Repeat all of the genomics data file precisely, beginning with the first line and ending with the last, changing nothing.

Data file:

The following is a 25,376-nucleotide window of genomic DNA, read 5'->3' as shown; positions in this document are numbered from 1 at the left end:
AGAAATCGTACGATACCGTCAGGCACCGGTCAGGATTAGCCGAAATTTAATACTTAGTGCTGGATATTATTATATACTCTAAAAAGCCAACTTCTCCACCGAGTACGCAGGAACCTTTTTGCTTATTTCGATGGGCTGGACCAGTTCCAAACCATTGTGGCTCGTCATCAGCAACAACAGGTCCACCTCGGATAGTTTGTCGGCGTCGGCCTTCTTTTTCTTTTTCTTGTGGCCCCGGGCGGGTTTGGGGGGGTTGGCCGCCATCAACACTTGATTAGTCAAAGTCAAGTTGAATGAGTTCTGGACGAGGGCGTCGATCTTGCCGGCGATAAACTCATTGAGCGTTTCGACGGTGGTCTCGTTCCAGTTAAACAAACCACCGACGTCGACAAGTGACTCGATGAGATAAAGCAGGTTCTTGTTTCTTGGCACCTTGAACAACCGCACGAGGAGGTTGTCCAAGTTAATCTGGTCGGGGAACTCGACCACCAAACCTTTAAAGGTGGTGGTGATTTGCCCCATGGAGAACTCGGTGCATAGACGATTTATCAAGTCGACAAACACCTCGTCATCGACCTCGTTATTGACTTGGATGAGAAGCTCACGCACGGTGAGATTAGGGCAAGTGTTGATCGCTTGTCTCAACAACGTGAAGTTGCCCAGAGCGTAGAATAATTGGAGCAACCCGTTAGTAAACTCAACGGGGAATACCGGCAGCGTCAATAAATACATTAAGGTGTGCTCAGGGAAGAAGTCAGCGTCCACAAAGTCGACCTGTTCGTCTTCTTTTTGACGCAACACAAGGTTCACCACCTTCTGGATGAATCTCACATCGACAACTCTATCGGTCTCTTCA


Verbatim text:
The following is a 25,376-nucleotide window of genomic DNA, read 5'->3' as shown; positions in this document are numbered from 1 at the left end:
AGAAATCGTACGATACCGTCAGGCACCGGTCAGGATTAGCCGAAATTTAATACTTAGTGCTGGATATTATTATATACTCTAAAAAGCCAACTTCTCCACCGAGTACGCAGGAACCTTTTTGCTTATTTCGATGGGCTGGACCAGTTCCAAACCATTGTGGCTCGTCATCAGCAACAACAGGTCCACCTCGGATAGTTTGTCGGCGTCGGCCTTCTTTTTCTTTTTCTTGTGGCCCCGGGCGGGTTTGGGGGGGTTGGCCGCCATCAACACTTGATTAGTCAAAGTCAAGTTGAATGAGTTCTGGACGAGGGCGTCGATCTTGCCGGCGATAAACTCATTGAGCGTTTCGACGGTGGTCTCGTTCCAGTTAAACAAACCACCGACGTCGACAAGTGACTCGATGAGATAAAGCAGGTTCTTGTTTCTTGGCACCTTGAACAACCGCACGAGGAGGTTGTCCAAGTTAATCTGGTCGGGGAACTCGACCACCAAACCTTTAAAGGTGGTGGTGATTTGCCCCATGGAGAACTCGGTGCATAGACGATTTATCAAGTCGACAAACACCTCGTCATCGACCTCGTTATTGACTTGGATGAGAAGCTCACGCACGGTGAGATTAGGGCAAGTGTTGATCGCTTGTCTCAACAACGTGAAGTTGCCCAGAGCGTAGAATAATTGGAGCAACCCGTTAGTAAACTCAACGGGGAATACCGGCAGCGTCAATAAATACATTAAGGTGTGCTCAGGGAAGAAGTCAGCGTCCACAAAGTCGACCTGTTCGTCTTCTTTTTGACGCAACACAAGGTTCACCACCTTCTGGATGAATCTCACATCGACAACTCTATCGGTCTCTTCA